|This is an archive of Talk:Instance Grouping Guide.
Druids have a group heal. :) Tranquility
Also, the warrior should be the puller for perfect aggro managment. --Zhann
I've found its more important that the puller be experienced and level headed. If that's also the tank, bonus! But if not, go with the most experienced player to choose targets. A good tank can easily take aggro off the puller (Taunt for the pull, Demoralizing Shout for the adds).
A more complicated arrangement is for the group leader to call out targets and for the tank to pull those targets. Helps if the leader has some way to mark the target (Hunter's Mark, Detect Magic). This can be useful when an experienced player playing a class inappropriate to pulling (clothie or Paladin) is leading an inexperienced party. --Xwrn
Healign disagreement Edit
I happen to disagree strongly with one sentence in the Healer section; in one of the last paragraphs: "If you find yourself Flash Healing, it's another good sign that you've let things get out of hand. In a well-run group, you'll almost never need to use Flash Heal."
As a "veteran" priest I try to use Flash Heal exclusively. Its poor mana efficiency is more than well matched by it's much lower threat creation. A Greater Heal during battle is as bad or worse than shielding at the same time. Any time I need to use Greater Heals on my tank during battle to save mana, I definately feel a wipe coming.
This is not to say I disagree with the statements above that sentence regarding Renew. Renew is also mana inefficient, but similar to Flash Heal, its threat creation (basically nil) more than makes up for that fact.
I should say that I haven't experienced any of the end-game instances, BRD, BRS, etc. However, I can't imagine healing getting any easier. If renew is all you need to keep your party healed why wouldn't they always pick a druid over the priest? Rejuv is slightly better at the same level and comes with a class with lots of utility.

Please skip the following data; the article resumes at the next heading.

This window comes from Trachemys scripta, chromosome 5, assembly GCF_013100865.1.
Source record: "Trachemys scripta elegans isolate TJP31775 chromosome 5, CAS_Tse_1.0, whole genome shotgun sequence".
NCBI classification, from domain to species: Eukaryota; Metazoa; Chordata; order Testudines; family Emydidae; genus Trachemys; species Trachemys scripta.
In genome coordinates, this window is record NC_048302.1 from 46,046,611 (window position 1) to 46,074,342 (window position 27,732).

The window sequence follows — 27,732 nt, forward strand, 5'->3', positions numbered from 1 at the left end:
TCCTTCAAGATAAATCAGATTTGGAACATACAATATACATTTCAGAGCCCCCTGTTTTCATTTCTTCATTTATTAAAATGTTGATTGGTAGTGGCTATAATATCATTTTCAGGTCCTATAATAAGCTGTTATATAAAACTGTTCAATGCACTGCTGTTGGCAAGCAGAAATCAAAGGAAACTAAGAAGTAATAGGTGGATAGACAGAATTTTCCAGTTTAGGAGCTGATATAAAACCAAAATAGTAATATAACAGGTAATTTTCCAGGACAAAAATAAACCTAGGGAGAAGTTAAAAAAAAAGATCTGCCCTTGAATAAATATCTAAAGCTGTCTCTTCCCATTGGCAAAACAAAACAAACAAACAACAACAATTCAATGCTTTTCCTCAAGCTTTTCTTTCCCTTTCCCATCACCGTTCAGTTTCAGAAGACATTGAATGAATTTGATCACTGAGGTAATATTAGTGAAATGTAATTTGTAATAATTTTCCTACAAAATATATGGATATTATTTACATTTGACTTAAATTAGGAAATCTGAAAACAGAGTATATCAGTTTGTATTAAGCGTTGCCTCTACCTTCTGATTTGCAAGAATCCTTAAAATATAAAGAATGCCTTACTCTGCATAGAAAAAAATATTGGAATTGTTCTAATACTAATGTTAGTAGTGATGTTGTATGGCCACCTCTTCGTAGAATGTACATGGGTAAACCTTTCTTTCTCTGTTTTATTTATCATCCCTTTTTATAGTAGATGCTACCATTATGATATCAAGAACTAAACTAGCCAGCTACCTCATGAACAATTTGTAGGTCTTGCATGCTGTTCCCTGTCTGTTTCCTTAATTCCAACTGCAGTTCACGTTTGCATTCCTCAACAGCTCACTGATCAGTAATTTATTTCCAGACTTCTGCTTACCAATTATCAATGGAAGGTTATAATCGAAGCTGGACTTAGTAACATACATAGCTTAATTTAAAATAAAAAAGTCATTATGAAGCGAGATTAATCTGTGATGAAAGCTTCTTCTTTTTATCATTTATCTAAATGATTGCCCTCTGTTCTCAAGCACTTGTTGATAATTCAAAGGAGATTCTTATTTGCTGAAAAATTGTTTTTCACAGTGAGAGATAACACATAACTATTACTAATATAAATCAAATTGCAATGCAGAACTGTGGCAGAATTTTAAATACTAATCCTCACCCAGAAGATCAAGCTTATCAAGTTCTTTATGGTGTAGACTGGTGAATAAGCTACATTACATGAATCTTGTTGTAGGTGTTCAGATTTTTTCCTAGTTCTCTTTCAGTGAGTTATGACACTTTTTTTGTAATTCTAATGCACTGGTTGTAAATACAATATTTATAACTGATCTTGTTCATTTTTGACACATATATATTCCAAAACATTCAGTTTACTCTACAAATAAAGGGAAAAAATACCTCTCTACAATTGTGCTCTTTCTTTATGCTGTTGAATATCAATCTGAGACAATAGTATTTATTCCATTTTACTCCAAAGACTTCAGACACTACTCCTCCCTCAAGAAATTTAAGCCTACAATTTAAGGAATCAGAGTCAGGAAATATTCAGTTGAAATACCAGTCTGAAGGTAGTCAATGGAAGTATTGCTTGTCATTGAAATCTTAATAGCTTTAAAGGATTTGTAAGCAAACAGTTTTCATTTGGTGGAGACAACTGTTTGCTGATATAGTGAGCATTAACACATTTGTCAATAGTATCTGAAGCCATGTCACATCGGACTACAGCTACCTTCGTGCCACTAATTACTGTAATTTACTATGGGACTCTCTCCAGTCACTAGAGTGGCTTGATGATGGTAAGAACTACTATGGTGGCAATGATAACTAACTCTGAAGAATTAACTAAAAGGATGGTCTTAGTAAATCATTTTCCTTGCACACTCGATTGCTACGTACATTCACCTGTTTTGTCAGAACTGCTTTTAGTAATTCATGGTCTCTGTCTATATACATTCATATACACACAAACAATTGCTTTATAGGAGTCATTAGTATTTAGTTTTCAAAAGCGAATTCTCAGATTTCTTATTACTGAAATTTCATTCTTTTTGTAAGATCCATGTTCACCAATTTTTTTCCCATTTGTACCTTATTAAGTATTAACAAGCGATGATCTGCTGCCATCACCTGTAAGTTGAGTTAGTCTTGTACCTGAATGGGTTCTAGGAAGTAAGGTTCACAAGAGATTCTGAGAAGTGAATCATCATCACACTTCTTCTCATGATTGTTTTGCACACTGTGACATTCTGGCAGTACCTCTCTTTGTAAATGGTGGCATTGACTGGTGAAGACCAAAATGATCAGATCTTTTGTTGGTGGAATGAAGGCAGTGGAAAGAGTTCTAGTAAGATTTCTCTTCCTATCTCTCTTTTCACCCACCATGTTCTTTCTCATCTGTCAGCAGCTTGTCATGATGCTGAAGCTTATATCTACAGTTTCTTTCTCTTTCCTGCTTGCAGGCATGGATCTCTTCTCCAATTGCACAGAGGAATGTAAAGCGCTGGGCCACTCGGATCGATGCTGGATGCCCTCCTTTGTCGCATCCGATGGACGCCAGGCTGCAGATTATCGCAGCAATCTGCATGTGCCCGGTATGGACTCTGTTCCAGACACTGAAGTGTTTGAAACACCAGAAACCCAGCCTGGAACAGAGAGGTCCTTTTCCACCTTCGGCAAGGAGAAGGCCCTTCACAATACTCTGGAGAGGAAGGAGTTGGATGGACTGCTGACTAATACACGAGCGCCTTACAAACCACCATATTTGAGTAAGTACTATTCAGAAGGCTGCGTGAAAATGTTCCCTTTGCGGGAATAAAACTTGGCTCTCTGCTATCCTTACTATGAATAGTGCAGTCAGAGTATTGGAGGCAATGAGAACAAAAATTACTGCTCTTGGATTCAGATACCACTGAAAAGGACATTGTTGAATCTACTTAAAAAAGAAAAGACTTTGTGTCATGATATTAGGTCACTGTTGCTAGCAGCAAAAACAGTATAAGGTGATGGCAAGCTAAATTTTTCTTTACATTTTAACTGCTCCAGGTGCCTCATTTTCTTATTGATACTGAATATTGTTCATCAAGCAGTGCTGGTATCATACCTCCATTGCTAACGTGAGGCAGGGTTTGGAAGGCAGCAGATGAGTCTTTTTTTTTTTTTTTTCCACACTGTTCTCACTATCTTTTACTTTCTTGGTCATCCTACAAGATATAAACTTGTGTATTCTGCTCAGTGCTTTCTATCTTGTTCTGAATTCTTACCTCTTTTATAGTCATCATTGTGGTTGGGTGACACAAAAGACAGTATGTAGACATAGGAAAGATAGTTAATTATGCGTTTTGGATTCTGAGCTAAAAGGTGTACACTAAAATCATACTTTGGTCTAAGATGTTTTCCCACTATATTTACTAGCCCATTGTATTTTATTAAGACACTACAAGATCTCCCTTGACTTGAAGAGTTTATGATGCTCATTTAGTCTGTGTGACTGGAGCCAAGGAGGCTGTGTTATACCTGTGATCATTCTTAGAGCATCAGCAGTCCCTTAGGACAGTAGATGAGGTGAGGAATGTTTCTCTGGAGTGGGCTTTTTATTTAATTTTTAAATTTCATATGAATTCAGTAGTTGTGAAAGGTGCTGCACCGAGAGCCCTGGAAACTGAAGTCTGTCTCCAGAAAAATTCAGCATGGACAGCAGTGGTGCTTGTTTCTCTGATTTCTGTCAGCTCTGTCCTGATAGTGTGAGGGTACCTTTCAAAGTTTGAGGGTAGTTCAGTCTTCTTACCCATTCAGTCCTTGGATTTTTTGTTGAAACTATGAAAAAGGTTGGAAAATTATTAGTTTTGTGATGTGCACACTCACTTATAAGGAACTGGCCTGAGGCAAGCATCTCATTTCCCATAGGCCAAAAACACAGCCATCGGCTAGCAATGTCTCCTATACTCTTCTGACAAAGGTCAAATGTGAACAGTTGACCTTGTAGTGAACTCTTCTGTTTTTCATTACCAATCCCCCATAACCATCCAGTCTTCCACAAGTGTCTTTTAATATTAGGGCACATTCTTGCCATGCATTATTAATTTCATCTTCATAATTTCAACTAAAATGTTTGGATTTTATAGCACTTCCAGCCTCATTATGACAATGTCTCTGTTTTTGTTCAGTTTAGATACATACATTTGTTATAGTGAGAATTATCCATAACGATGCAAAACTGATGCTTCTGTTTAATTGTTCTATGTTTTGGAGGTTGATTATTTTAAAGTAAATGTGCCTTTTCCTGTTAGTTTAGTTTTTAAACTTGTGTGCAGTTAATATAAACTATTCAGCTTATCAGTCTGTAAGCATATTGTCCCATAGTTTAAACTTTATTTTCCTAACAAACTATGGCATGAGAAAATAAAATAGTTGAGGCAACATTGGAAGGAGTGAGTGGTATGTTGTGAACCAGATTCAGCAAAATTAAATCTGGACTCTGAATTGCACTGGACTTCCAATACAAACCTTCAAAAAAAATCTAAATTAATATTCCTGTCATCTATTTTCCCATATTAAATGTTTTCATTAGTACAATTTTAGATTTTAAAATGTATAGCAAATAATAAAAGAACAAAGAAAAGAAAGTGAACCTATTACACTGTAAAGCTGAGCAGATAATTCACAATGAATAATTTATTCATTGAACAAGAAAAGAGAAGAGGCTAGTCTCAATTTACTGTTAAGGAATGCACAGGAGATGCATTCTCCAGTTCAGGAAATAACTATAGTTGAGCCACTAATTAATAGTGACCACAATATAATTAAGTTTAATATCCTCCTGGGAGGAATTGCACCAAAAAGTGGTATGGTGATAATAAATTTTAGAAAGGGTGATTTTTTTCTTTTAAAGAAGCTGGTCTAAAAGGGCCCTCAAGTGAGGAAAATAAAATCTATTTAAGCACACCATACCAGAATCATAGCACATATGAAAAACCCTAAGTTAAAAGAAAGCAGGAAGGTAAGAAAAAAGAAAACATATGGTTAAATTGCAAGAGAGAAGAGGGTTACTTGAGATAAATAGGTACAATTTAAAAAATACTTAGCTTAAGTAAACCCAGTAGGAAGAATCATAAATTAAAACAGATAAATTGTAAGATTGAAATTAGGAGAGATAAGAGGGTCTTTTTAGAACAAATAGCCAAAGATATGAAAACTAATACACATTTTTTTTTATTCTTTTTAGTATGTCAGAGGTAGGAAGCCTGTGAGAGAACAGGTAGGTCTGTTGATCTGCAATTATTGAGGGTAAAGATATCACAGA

Mind Flay Edit
A minor note of dissent about Mind Flay: Many times in an instance you will be fighting single mobs at a time with limited chances of having adds. In that situation, it is of course permissible for a priest to use mind flay, especially if that priest can also cast Vampiric Embrace so that the Mind Flay also heals. It's pretty useless to have an entire party member who just sits on his thumbs for 70% of the instance. However, the priest should always keep plenty of mana in reserve just in case there is an unexpected add, as well as to ensure that he doesn't need to drink after an easy fight. He should never "spam" Mind Flay. And of course, the above is situational: in some instances, adds are a constant danger and no fight is a sure thing. In the right situation, though, a priest who is more than a heal-bot can help to speed up the run significantly. Brymulder 20:05, 31 Jan 2005 (EST)
All on one mob Edit
The "All on one mob" call is the bane of every priests life. To be honest, if you have a tank who is managing aggro, that's fine, but usually he's not, or at least not perfectly. There are plenty of circumstances where a more appropriate strategy is "All melee chars on different mobs" or "Tanks on elites, damage dealers on zergs". A couple of heals nearly always pulls a couple of mobs off anything other than a perfect tank. Spreading out the pull so that the tank takes on the toughest mob and that one is killed last is a pretty good strategy for making it all the way through an instance in one piece. --Phaedo
I moved this from the main page because I feel this is bad advice. While one must remain flexible and change targets to deal with different situations, spreading out all your melee characters on different mobs, as a rule, is just diluting your firepower. Mobs do the same amount of damage at 10% health as at 100% so its better to kill one and move onto the next than to all whittle away at one target.